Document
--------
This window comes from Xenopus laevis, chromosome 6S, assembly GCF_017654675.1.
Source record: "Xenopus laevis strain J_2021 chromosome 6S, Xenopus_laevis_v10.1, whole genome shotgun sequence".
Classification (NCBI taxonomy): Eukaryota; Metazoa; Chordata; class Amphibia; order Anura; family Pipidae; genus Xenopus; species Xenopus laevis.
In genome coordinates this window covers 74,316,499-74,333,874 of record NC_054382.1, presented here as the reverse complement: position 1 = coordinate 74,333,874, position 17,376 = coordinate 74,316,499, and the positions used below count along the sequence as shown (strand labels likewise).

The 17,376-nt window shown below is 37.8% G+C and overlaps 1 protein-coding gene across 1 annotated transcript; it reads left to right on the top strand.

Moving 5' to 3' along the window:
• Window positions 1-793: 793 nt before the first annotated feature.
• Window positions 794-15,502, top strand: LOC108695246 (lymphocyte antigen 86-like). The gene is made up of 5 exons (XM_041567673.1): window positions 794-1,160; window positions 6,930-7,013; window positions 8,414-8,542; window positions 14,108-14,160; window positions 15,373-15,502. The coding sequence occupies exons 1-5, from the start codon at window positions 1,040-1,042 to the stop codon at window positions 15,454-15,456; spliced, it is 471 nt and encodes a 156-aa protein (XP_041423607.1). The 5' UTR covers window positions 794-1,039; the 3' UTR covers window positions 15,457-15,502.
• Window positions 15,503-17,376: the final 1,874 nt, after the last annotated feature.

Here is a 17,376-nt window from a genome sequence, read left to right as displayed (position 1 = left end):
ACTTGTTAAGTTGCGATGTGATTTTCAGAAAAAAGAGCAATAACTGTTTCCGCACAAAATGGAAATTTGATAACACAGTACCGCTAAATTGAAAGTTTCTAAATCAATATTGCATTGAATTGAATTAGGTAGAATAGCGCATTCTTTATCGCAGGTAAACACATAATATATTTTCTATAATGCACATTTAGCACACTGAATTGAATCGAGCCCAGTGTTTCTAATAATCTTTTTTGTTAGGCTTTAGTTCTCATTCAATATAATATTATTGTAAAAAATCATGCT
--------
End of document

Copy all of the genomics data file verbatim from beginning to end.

This window comes from Xenopus laevis, chromosome 6S, assembly GCF_017654675.1.
Source record: "Xenopus laevis strain J_2021 chromosome 6S, Xenopus_laevis_v10.1, whole genome shotgun sequence".
Classification (NCBI taxonomy): Eukaryota; Metazoa; Chordata; class Amphibia; order Anura; family Pipidae; genus Xenopus; species Xenopus laevis.
In genome coordinates this window covers 74,316,499-74,333,874 of record NC_054382.1, presented here as the reverse complement: position 1 = coordinate 74,333,874, position 17,376 = coordinate 74,316,499, and the positions used below count along the sequence as shown (strand labels likewise).

The 17,376-nt window shown below is 37.8% G+C and overlaps 1 protein-coding gene across 1 annotated transcript; it reads left to right on the top strand.

Moving 5' to 3' along the window:
• Window positions 1-793: 793 nt before the first annotated feature.
• Window positions 794-15,502, top strand: LOC108695246 (lymphocyte antigen 86-like). The gene is made up of 5 exons (XM_041567673.1): window positions 794-1,160; window positions 6,930-7,013; window positions 8,414-8,542; window positions 14,108-14,160; window positions 15,373-15,502. The coding sequence occupies exons 1-5, from the start codon at window positions 1,040-1,042 to the stop codon at window positions 15,454-15,456; spliced, it is 471 nt and encodes a 156-aa protein (XP_041423607.1). The 5' UTR covers window positions 794-1,039; the 3' UTR covers window positions 15,457-15,502.
• Window positions 15,503-17,376: the final 1,874 nt, after the last annotated feature.

Here is a 17,376-nt window from a genome sequence, read left to right as displayed (position 1 = left end):
ACTTGTTAAGTTGCGATGTGATTTTCAGAAAAAAGAGCAATAACTGTTTCCGCACAAAATGGAAATTTGATAACACAGTACCGCTAAATTGAAAGTTTCTAAATCAATATTGCATTGAATTGAATTAGGTAGAATAGCGCATTCTTTATCGCAGGTAAACACATAATATATTTTCTATAATGCACATTTAGCACACTGAATTGAATCGAGCCCAGTGTTTCTAATAATCTTTTTTGTTAGGCTTTAGTTCTCATTCAATATAATATTATTGTAAAAAATCATGCT